5 lessons before launching your startup

“Nine to five is how to survive – I ain’t trying to survive… I’m trying to live it to the limit and love it a lot”

-Jay-Z

Last week I had a discussion with someone considering leaving their job to launch a startup.  They wanted some honest feedback on their business model. It occurred to me that objectively evaluating a startup idea is a skill that can only be learned through experience and that I finally felt marginally comfortable giving advice on the topic. After 8 months of making mistakes, listening to great mentors and thinking through many ideas it felt great to give back. For those of you I haven’t spoken with, I wanted to jot down some of the key lessons I’ve picked up along the way.

1 – Understand your goals – You need to be honest with yourself about whether you want a massive business or a lifestyle supporting income source.  All your thoughts about the startup must flow through the answer to this question.

2 – Passion – If you are creating the next big thing, realize you’ll need to have the passion to devote 70+ hours a week for 3-5 years to make it a success. Is this an industry and product you will stay excited about? Note that I’m not saying the product has to be sexy, plenty of people make huge profits on products others didn’t even consider working on.

3 – Test instead of talk – Try to test your idea without spending money and time on development. If your core-product is a consumer website, there are ways to test your prototype extremely cheaply. Once its built, give it to customers and ask them if they are willing to pay for it. Try to avoid the echo chamber of your friends and family. Their support will carry you through the tough times, but they are terrible judges of what constitutes a great business idea.

4 – Financial resources – You need to eat, you need a roof and you need to provide for your family. If you can’t do this while devoting the time and effort for a startup, then its not for you. Getting funding is a long and arduous process and will likely require that you’ve already gotten traction with your product.

5 –  Product-Resource Fit (Viability) – What resources do you need to make your company successful? Do you have, or can you acquire, the skills, money and other resources needed to implement your idea? Be optimistic but honest. In order to make your dream a reality you will need to fully believe you can do it.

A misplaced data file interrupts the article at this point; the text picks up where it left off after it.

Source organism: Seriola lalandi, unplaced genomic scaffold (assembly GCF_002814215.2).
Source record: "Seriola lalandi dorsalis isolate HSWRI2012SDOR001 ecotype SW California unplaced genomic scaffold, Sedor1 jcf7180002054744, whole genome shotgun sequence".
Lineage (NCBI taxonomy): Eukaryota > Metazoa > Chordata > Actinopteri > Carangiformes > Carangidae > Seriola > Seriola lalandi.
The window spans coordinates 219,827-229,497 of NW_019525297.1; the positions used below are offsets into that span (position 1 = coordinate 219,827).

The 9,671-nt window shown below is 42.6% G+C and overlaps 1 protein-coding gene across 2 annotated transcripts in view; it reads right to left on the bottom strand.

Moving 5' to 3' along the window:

A lot of you are founders of companies, use that comment box to talk about your own lessons or expand on mine.

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5 lessons before launching your startup

4 thoughts on “5 lessons before launching your startup

  1. Good post Joel, I’d also add what I think is the most important piece of advice I’ve heard from the startup world (from Mark Suster ):

    JFDI (Just “freakin” do it)

    Sort of coincides with #2 and #3. Getting more done, effectively, on a daily basis, separates those who like to think about entrepreneurship vs. those who actually go out and do it.

  2. 1. Slightly disagree. I think you can start a company and see where it goes. If your revenues hit $10k month after a year and you want to keep a nice lifestyle business around, neat. If at that point you want to go raise more money, awesome. I think all thoughts about a startup need to flow through the answer to the question: “What creates the most value for my users”

    2. Completely disagree. Sorry dude. I’ve been there twice, and spending 70+ hours per week for 3-5 is not only insane, but few people actually do it. That being said, making others aware of your passion is paramount. Putting work before friends, partying, or a girlfriend EVERY NOW AND THEN is to be expected. And your friends and girlfriend need to be aware that this is the case and be on board. If not, disaster will strike.

    3. Completely agree. Your mom is not a valid test market.

    4. Agree. If you’re bootstrapping, don’t go spending $10 per day on lunch at Lucky’s like I did. Hunker down. Ramen is cliche, but it’s reality.

    5. Not really sure what you mean in this one. You talk about product viability at the start, but believing in your product at the end. Both are important. Should probably be two bullets. Agree with both.

  3. Very interesting. I’d add that there are “non-startup” startup business models like ours (an agency model where we are business consultants) that require less of a 70hr/week for 3-5 years without profit and a more gradual and consistent business growth over time that starts with enough profit in the beginning to be able to buy a couple of beers Friday evening.

    I guess my point is every start-up is different. Doesn’t make 70hrs/wk wrong or right – but there are many ways to do it.

    Best of luck you iterative card gnomes.

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